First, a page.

2) Yangervis Solarte (SD) – where eligible, health risk

3) Danny Valencia (OAK)

4) Kris Bryant (CHC)

5) Josh Donaldson (TOR)

6) Alex Rodriguez (NYY)

7) Manny Machado (BAL) – where eligible

8) Martin Prado (MIA)

9) Todd Frazier (CHW)

10) Eduardo Nunez (MIN)

11) Anthony Rendon (WAS)

Nolan Arenado (COL) is the top overall hitter in our model and by a pretty decent margin. If you can only afford one spend offensively, Arenado would be the player we prioritize. Christian Friedrich has allowed a .367 wOBA and .133 ISO to RHBs since the start of 2014. Arenado owns a .355 wOBA and .221 ISO against LHP since the start of 2015 and over his last 100 PA against LHP he’s posted a ridiculous .443 wOBA and .322 ISO. Third base is pretty deep which makes the decision to spend on Arenado even more challenging. Danny Valencia (OAK) gets a big park shift and a weak LHP backed up by the worst bullpen in baseball. Valencia owns a .416 wOBA and .246 ISO since the start of 2015 against LHP. Valencia isn’t cheap, but he is slightly discounted relative to his expected value. Alex Rodriguez (NYY) is uniquely cheap ($3,300) on DraftKings main slate where you’re not competing with Nolan Arenado and Coors Field since they’re not on the slate. On FanDuel, they’ve moved Jhonny Peralta (STL) to third base and still have him underpriced ($2,500). Pittsburgh is brutal for RH power but he’ll have the platoon advantage and that tag is very cheap.

Outfield Rankings

1) Mookie Betts (BOS)

2) Giancarlo Stanton (MIA)

3) Bryce Harper (WAS)

4) Mike Trout (LAA)

5) Matt Kemp (SD)

6) Charlie Blackmon (COL)

7) Carlos Gonzalez (COL)

8) Kris Bryant (CHC) – where eligible

9) Rajai Davis (CLE) – if leadoff

10) Jose Bautista (TOR) – health risk

11) Melvin Upton Jr. (SD)

12) Dexter Fowler (CHC)

13) Michael Conforto (NYM)

14) Gregory Polanco (PIT)

15) J.D. Martinez (DET)

16) Jason Heyward (CHC)

17) Jacoby Ellsbury (NYY)

18) Lorenzo Cain (KC)

19) Yoenis Cespedes (NYM)

20) Michael Saunders (TOR)

The outfield is stacked, as usual. Mookie Betts (BOS), Giancarlo Stanton (MIA), and Bryce Harper (WAS) all rank inside our Top Five overall hitters and that’s before even getting to Coors Field exposure. Stanton is priced down on FanDuel and while his performance against RHP brings big concerns about the baselines we’re using, he’s still posted a .353 wOBA and .263 ISO against LHP this season. Robbie Ray has allowed a .392 wOBA and 40.6 percent hard hit rate to righties, resulting in nearly two homers per nine innings against RHBs (1.83). Matt Kemp (SD) gets the huge park boost and owns a .370 wOBA and .257 ISO against LHP since the start of 2015. The $3,500 price tag on FanDuel is very intriguing. Michael Taylor (WAS) would represent an elite source of salary relief on FanDuel ($2,200) if he’s leading off against Adam Morgan (.351 wOBA, .195 ISO against RHBs since 2014). Rajai Davis (CLE) is always a favorite of ours against LHP and he’ll get David Huff (.374 wOBA, .164 ISO allowed to RHBs since 2014). The price is no longer ridiculous on DraftKings, but he still grades out as a strong value on both sites. Peter O’Brien (ARZ) is an elite power prospect for Arizona that doesn’t really have a position. He was recalled on Friday and played in the outfield against a LHP. If he draws the same scenario again (starting and hitting fifth) he’s an intriguing salary relief option on both sites. The Athletics outfielders rate really well in our model, specifically Coco Crisp (OAK) and Billy Burns (OAK) given the platoon advantage, park shift, and good lineup spots. With so much of their value tied up in speed and gap power, the park shift is actually less impactful for their styles, so we’re manually downgrading them a bit in these rankings. They’re still fine plays, but we believe the model may be over-stating their matchup. The Mets LHBs (Curtis Granderson and Michael Conforto) get a nice park shift and the platoon advantage against Zach Davies (38 percent hard hit rate allowed to LHBs this season). They’re more secondary targets than primary targets but both viable options as well.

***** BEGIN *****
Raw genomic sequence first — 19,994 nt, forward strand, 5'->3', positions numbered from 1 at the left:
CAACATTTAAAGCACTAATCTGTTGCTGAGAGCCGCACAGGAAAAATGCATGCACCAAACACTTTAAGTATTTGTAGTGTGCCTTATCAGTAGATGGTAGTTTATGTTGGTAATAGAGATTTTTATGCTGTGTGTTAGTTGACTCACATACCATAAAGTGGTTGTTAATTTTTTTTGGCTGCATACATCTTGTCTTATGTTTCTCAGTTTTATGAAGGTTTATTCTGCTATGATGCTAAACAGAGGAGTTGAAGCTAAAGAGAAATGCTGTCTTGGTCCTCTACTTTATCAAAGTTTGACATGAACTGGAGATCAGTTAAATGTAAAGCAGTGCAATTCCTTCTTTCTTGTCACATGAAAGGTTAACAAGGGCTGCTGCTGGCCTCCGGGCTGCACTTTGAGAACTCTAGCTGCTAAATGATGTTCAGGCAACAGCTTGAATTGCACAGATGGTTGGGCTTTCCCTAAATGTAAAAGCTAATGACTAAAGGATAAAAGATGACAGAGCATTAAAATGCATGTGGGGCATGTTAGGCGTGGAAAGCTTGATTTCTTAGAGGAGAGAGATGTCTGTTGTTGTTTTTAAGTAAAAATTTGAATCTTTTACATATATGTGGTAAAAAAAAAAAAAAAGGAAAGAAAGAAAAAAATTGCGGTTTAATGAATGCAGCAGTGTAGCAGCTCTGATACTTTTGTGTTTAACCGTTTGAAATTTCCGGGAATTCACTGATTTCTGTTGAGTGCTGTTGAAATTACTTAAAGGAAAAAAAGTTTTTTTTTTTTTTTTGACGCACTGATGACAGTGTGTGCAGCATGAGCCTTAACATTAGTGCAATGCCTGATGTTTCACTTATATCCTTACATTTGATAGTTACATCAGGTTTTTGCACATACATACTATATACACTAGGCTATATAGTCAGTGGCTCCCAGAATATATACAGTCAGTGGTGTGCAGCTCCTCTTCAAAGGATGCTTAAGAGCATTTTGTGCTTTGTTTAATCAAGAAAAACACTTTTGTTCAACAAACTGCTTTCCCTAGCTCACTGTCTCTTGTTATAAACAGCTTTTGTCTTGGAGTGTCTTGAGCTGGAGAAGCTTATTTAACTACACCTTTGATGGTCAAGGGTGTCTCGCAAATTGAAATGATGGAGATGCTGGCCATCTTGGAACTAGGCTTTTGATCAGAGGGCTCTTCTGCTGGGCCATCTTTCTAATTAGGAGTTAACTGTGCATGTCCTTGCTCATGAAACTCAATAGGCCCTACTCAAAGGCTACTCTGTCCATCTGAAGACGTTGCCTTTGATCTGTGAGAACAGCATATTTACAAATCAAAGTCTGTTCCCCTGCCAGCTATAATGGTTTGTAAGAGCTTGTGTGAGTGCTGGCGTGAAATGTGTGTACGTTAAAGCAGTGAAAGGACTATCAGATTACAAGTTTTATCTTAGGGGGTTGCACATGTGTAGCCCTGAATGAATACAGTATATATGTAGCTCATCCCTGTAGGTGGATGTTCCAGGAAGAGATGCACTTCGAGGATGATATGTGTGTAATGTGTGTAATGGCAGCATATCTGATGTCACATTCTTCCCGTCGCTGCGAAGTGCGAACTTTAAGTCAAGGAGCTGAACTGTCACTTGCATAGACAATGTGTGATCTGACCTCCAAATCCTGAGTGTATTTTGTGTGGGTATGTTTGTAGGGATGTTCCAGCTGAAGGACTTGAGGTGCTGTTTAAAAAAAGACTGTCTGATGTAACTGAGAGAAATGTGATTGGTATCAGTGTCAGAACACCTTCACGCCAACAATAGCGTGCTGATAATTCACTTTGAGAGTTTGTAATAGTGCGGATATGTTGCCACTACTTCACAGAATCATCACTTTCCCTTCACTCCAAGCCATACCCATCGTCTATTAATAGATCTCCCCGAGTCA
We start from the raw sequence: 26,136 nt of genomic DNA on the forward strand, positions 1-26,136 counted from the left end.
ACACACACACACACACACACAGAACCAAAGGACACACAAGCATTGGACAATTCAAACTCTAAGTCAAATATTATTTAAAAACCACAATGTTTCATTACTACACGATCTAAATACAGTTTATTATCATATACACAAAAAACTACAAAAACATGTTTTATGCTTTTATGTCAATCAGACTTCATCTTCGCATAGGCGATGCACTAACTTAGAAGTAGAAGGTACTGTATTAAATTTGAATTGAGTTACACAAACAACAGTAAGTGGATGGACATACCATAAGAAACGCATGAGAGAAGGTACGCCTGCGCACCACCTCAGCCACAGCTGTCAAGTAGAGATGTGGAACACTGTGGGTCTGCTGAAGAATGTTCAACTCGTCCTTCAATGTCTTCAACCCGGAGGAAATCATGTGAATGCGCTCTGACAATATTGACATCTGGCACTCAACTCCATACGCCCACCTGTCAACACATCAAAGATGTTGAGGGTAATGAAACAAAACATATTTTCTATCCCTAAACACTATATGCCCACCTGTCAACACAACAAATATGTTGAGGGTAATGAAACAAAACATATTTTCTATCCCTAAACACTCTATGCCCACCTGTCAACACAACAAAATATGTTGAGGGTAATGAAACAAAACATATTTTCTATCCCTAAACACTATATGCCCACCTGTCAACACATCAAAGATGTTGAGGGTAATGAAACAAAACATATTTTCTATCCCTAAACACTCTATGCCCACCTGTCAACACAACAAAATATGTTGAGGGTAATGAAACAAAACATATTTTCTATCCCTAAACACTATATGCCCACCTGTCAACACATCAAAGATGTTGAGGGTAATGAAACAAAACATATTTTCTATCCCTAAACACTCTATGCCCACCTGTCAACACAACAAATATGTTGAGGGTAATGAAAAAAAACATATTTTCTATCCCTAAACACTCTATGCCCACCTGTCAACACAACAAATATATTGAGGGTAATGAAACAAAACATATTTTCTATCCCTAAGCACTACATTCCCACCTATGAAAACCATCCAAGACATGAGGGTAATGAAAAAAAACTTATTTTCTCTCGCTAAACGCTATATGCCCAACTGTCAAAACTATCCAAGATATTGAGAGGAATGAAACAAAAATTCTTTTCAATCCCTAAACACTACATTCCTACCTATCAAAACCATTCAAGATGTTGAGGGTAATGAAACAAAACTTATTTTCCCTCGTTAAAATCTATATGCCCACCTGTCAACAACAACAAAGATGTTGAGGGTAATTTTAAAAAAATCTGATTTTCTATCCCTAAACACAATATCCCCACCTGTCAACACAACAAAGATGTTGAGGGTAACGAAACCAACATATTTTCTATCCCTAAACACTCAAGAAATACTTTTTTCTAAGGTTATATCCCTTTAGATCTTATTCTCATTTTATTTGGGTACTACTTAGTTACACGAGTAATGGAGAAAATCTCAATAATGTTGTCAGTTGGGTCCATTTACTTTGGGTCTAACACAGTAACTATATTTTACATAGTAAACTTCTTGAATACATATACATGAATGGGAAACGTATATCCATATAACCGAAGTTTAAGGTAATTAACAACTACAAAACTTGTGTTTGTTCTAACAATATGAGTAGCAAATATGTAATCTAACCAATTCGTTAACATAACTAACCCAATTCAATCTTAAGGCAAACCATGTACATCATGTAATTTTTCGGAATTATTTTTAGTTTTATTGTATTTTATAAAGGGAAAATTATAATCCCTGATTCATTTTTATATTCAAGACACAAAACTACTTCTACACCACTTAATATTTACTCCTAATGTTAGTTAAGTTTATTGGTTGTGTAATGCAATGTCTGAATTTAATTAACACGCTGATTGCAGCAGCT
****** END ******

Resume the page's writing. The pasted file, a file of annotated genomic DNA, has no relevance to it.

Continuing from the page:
Tier One

1) Colorado Rockies

2) San Diego Padres

Tier Two

3) Boston Red Sox

4) Chicago Cubs

Tier Three

5) Washington Nationals

6) Cleveland Indians

7) Toronto Blue Jays

8) Oakland Athletics

9) Miami Marlins

10) Arizona Diamondbacks

Coors Field takes precedence once again. Temperatures in the eighties should help the run scoring environment and both teams are throwing replacement level lefties. We want exposure where we can affordably get it and both Nolan Arenado and Matt Kemp are strong targets in cash games. The Cubs and Red Sox are great pivot stacks. The Cubs get John Gant who has good stuff, but posted a 6.17 ERA in relief so far this season and likely won’t go deep into the game leaving behind a Braves’ bullpen that has the ninth highest xFIP and sixth highest ERA. The Red Sox are better against LHP and Target Field is more accessible for RH power. Pat Dean has been knocked around throughout his minor league career and doesn’t project as a player that can miss bats. Since the start of 2015 against LHP, the Red Sox entire lineup has an individual wOBA above .340 or an ISO above .200 against LHP. They are absolutely loaded and a great pivot from Coors Field in tournaments.

The third tier of stacks should all go under owned and represent strong tournament targets with most of the ownership centering on Coors Field. The A’s offense has the biggest power upside with the likely lowest ownership. They represent a really strong contrarian target.

MLB Daily Analysis